On the Ropes

New Ropes Course Hones Leadership Skills

By Jessica Chestnut

Students at ropes course
PREPARING FOR THE CHALLENGE—The college's Ag Ambassadors were among the first to use the new challenge ropes course. Pictured before their fear-defying rope experience are, from left, Ag Ambassadors Loren Willis, Laura Calhoun, Chrissie Weaver and Sharon Lim.

Walk the Topsy Turvy. Swing on the Flying Squirrel. Scale the Dangle Duo. Cross the Wild Woosey.

All of these adventures and more are available on the AU Office of the Dean of Students’ challenge course located just north of the AU campus.

The challenge course is an activity designed to teach students, business associates and organization members good communication, leadership and teamwork skills as well as how to work together under stressful situations. It is intended to "challenge them outside their box," says Robert Hensarling, director of Land and Resource Management for the College of Agriculture and AAES, who helped establish the course.

Several AU campus groups supported the building of the course, including the Student Government Association, ROTC and the colleges of business and agriculture. "The College of Agriculture has been wonderful in helping us out in any way," says Laura Herring, AU challenge course program adviser.

According to Herring, the elements of the course teach participants leadership by stressing the components of good leadership–cooperation, communication, faith and trust.

High Ropes
TREE-HIGH—One section of the Ropes Course includes several "high" courses that take participants into the tree tops.

Different parts of the course offer different options. The high course, which includes such elements as Lily Pads, Topsy Turvy and Diminishing Return, is broken into "static" and "dynamic" sections. Static means the person is hooked to the course; dynamic means he or she is attached to another person on a belay system.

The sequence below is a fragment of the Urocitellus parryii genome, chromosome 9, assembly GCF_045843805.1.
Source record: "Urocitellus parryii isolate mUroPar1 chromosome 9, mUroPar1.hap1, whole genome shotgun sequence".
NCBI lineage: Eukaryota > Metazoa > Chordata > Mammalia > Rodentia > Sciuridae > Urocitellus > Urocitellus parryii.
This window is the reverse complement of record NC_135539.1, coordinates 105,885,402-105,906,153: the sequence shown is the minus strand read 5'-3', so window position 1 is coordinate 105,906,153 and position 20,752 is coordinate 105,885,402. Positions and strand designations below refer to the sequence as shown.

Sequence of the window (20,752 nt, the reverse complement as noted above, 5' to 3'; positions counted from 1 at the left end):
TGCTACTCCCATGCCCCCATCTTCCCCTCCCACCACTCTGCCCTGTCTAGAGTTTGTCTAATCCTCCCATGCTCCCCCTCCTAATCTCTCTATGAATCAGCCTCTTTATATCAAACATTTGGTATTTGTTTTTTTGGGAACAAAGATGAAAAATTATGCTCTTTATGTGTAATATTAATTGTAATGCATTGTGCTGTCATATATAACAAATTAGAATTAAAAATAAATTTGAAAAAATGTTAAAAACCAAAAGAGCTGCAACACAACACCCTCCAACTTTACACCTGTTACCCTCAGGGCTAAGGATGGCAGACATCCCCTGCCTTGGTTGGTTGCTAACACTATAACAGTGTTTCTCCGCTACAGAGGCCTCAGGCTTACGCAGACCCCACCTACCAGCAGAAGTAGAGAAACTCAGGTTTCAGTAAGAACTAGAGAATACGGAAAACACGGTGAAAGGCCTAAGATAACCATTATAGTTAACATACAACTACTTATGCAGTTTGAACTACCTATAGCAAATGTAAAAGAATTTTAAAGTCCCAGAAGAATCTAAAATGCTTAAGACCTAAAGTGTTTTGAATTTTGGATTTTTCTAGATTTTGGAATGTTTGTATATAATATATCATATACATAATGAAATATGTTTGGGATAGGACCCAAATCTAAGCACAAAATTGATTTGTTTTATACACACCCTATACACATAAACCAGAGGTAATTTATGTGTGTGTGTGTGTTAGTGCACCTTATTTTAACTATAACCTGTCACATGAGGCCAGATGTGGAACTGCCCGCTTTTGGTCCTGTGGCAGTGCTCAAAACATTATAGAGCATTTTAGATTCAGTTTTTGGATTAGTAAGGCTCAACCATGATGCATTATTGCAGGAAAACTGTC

"It takes your team on the ground to help you finish the element," says Herring.

The most physical element in the high course is the Dangle Duo, which requires two individuals to climb as high as they can on a ladder-like element. The rungs get farther apart as the climbers increase their height. "The Dangle Duo is good for partnerships," says Herring. "It requires them to learn to work together."

On the low course, the Wild Woosey can be the most challenging. Participants must depend on teamwork to finish. Participants must literally lean on their partners while trying to reach the end of the element, and both must rely on spotters. This element teaches individuals to have faith in each other.

Moby Deck is a team balancing act, in more ways than one. Each team member must balance on a revolving deck, balance the deck and balance the leader. "We can’t all lead all the time," says Herring. Part of being a good leader is knowing when to take a step back and let someone else lead–to do what is beneficial for the entire group.

Another element is The Wall, which all team members scale as a planning project. Before the exercise begins, the group must plan how to get each member over the wall. They look at the strengths and weaknesses of the team and plan accordingly.

All elements are "challenge by choice," says Herring. No one is forced to participate. Instead, individuals are encouraged to push past fears so they can say "I did it."

"A participant doesn’t have to be in top-notch physical condition," says Herring. "The focus of the course is on the development of participants’ leadership skills."

The course, which is located on AU land north of Auburn, has already been used by several groups and is available for use by non-campus groups. It can be reserved in conjunction with a picnic pavilion for all-day events, and seminars can be arranged, with the AU College of Business providing specialized training.

Plans for expansion of the course also are under way. On-site restrooms, a parking lot and wheelchair accessibility should be finished this fall. And a series of "low" elements are also in the plans. A leadership reaction course, an Army-based course that is highly team-oriented, will be added within a year.

For more information on the AU challenge course, contact Herring at herrilm@auburn.edu.